Have you ever heard this proverb? - “The best time to plant a tree was 20 years ago. The second-best time is now.”
These wise words highlight how valuable trees are to us! They provide shade and cool our cities, making them pleasant and beautiful places to live, work and play. Trees also provide privacy and wind breaks and reduce water runoff, erosion, dust, and air pollution. They also save us money on our energy bills when they shade buildings and use water more efficiently than lawns. You could say they are our most important landscape investment, whether they were planted 20 years ago or today!
That’s why it’s so important to protect and promote healthy landscape trees, and one of the key ways we can do that is with proper irrigation. Keep reading to find out the basics of tree irrigation and how to keep these valuable assets healthy and pest free.
The key points we will cover include: • How do trees take up water?• What is the most efficient irrigation for trees?• How much water do trees need? • How often and how long should you water your trees?
When people think about watering trees, they commonly think it starts in the roots. But, surprise – it actually starts in the leaves!
An open stoma located on the lower surface of an orchid leaf circled in white. Photo Credit: Lauren Holden (CC by 4.0)
Transpiration, or water movement through plants, begins at the leaf surface from microscopic openings called stoma, which are similar to pores in our skin. As water evaporates from these openings, capillary action pulls water molecules from below. This suction pulls water up from the roots, just like drinking from a straw.
So now that you understand how trees suck up water, let’s talk about the roots. Helping your landscape trees thrive begins with knowing where the water-absorbing roots are located. They are concentrated in the top 2 feet of soil and extend out to the edge of the tree’s canopy (also called drip line) and beyond. There are NO water-absorbing roots within 6 inches of the trunk.
Drip irrigation is the most effective and efficient way to water most of the tree’s critical root zone. We prefer inline drip irrigation tubing with pressure-compensating emitters, placed on top of the soil and covered with a layer of organic mulch. This type of tubing is less prone to rodent damage and reduces the labor needed to hand-install hundreds of emitters. The inline drip tubing should be installed in circles around the tree to cover the entire critical root zone.
The emitter spacing you need depends on your soil type. In sandy soils the emitters should be spaced closer together (12 inches apart) because water drains more quickly in sandy soils. In clay soils the emitters should be spaced 18 inches apart because water moves laterally more quickly in these soils.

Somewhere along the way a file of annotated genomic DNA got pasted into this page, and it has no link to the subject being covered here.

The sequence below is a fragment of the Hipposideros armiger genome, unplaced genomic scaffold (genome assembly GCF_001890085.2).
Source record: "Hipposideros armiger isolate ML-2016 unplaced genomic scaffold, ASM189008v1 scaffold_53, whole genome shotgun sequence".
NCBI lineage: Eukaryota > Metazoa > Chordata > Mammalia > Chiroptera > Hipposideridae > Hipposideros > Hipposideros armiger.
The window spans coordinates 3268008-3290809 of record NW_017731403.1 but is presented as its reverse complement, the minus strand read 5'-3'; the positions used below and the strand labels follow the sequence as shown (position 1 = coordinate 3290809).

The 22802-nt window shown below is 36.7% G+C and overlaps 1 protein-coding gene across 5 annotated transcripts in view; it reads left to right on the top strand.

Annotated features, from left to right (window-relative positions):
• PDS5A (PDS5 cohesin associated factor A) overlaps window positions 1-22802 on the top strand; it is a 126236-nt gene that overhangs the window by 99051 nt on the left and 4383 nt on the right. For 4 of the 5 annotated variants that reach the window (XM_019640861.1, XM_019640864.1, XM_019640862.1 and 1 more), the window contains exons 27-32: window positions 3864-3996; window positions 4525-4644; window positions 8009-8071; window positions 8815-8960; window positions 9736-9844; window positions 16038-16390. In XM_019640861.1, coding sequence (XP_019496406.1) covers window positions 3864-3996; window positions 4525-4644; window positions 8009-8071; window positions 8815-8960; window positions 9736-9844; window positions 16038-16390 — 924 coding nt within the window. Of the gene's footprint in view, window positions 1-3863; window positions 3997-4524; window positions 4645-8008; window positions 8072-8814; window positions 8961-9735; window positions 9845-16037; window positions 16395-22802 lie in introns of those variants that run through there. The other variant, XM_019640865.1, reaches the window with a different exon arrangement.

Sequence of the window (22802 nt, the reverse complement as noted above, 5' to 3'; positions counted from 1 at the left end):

Evapotranspiration (ET) is a combination of the water lost from transpiration through plants and the water lost from evaporation from the ground. How much water a tree will need is the difference between evapotranspiration and precipitation. Precipitation falls as rain or snow. ET and precipitation are measured in inches. The graph below shows the great disparity between ET and precipitation during the summertime, when trees need water the most. This means if you don’t provide enough irrigation, your tree will fail!
The U.S. Environmental Protection Agency (EPA) provides peak month ET data for each zip code in the United States (http://www.epa.gov/watersense/water-budget-data-finder). You can use this data and calculate tree water needs in gallons per week using the calculations in the Tree Irrigation Handbook (download at bottom of this page). Or, for a quick reference, we’ve done the math for different size trees that are high and low water use in northern Nevada below. High water use trees include birch and spruce. Low water use trees include hackberry and oak.
Calculations based on peak month ET of 9.32 inches. Divide peak month ET by 4.3 to get a weekly ET of 2.17 inches.
Calculations based on peak month ET of 14.27 inches. Divide peak month ET by 4.3 to get a weekly ET of 3.32 inches.
Trees should be watered deeply and less frequently than lawns and perennial shrubs. While lawns should be watered to a depth of 6 to 8 inches 3 days per week in the summer, trees should only be watered every 1 to 2 weeks to a depth of 18 to 24 inches. The chart below shows suggested watering depth and frequency for most of the growing season in northern Nevada, but note that you may need to adjust it depending on air temperature. At temperatures above 100 degrees F, trees may require water twice a week.
You must consider the number of drip emitters you have and their flow rate to determine how long to run your system to supply the amount of water your tree needs. We explain the math in the downloadable Tree Irrigation Handbook (link at bottom of page), but for quick reference, we’ve done the math for you here. The chart below shows suggested weekly run times for individual LOW-water-use trees of different sizes using different emitter flow rates and spacing. These run times are calculated for the hottest time of the year. Irrigate less often during cooler times of the year.
While irrigation can seem very complicated, we hope you now understand these main concepts:
• Trees are valuable. • Proper irrigation promotes healthy trees and reduces pests and disease.• You should irrigate the entire area of water-absorbing roots.• Inline drip tubing with pressure-compensating emitters last longer and save time.• The amount of water to apply is the difference between ET and precipitation.• Trees need weekly deep watering in the summer months.
Download the Tree Irrigation Handbook PDF version using the link below.
Kratsch, H. and Jensen, C., 2023, Watering Trees in Hot, Dry Home Landscapes, Extension, University of Nevada, Reno, IP-22-02
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